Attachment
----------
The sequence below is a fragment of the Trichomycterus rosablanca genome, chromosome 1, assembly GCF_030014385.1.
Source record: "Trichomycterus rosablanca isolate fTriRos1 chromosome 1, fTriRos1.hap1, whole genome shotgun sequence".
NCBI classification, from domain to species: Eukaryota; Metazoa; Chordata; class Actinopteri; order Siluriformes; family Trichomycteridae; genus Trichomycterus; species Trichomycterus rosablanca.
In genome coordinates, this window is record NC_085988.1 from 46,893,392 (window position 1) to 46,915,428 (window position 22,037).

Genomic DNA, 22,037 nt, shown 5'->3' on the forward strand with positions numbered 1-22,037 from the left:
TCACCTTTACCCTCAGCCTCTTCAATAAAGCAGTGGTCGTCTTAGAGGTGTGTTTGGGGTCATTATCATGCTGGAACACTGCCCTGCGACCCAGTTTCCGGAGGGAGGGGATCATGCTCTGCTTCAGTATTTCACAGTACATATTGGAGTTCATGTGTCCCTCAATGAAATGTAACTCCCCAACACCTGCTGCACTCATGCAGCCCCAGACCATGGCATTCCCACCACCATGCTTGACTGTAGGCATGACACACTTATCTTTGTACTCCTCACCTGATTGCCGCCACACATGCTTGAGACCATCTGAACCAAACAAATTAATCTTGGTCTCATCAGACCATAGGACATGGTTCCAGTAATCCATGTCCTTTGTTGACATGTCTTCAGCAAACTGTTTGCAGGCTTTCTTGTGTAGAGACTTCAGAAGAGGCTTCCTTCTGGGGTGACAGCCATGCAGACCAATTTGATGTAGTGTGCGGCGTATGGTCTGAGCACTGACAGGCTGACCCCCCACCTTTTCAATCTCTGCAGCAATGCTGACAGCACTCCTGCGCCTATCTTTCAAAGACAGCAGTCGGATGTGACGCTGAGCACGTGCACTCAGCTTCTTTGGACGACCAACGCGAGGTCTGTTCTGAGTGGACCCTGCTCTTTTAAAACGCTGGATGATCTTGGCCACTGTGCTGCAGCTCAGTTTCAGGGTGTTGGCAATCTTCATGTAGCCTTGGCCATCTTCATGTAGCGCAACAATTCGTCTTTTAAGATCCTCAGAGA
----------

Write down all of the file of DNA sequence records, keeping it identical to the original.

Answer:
The sequence below is a fragment of the Trichomycterus rosablanca genome, chromosome 1, assembly GCF_030014385.1.
Source record: "Trichomycterus rosablanca isolate fTriRos1 chromosome 1, fTriRos1.hap1, whole genome shotgun sequence".
NCBI classification, from domain to species: Eukaryota; Metazoa; Chordata; class Actinopteri; order Siluriformes; family Trichomycteridae; genus Trichomycterus; species Trichomycterus rosablanca.
In genome coordinates, this window is record NC_085988.1 from 46,893,392 (window position 1) to 46,915,428 (window position 22,037).

Genomic DNA, 22,037 nt, shown 5'->3' on the forward strand with positions numbered 1-22,037 from the left:
TCACCTTTACCCTCAGCCTCTTCAATAAAGCAGTGGTCGTCTTAGAGGTGTGTTTGGGGTCATTATCATGCTGGAACACTGCCCTGCGACCCAGTTTCCGGAGGGAGGGGATCATGCTCTGCTTCAGTATTTCACAGTACATATTGGAGTTCATGTGTCCCTCAATGAAATGTAACTCCCCAACACCTGCTGCACTCATGCAGCCCCAGACCATGGCATTCCCACCACCATGCTTGACTGTAGGCATGACACACTTATCTTTGTACTCCTCACCTGATTGCCGCCACACATGCTTGAGACCATCTGAACCAAACAAATTAATCTTGGTCTCATCAGACCATAGGACATGGTTCCAGTAATCCATGTCCTTTGTTGACATGTCTTCAGCAAACTGTTTGCAGGCTTTCTTGTGTAGAGACTTCAGAAGAGGCTTCCTTCTGGGGTGACAGCCATGCAGACCAATTTGATGTAGTGTGCGGCGTATGGTCTGAGCACTGACAGGCTGACCCCCCACCTTTTCAATCTCTGCAGCAATGCTGACAGCACTCCTGCGCCTATCTTTCAAAGACAGCAGTCGGATGTGACGCTGAGCACGTGCACTCAGCTTCTTTGGACGACCAACGCGAGGTCTGTTCTGAGTGGACCCTGCTCTTTTAAAACGCTGGATGATCTTGGCCACTGTGCTGCAGCTCAGTTTCAGGGTGTTGGCAATCTTCATGTAGCCTTGGCCATCTTCATGTAGCGCAACAATTCGTCTTTTAAGATCCTCAGAGA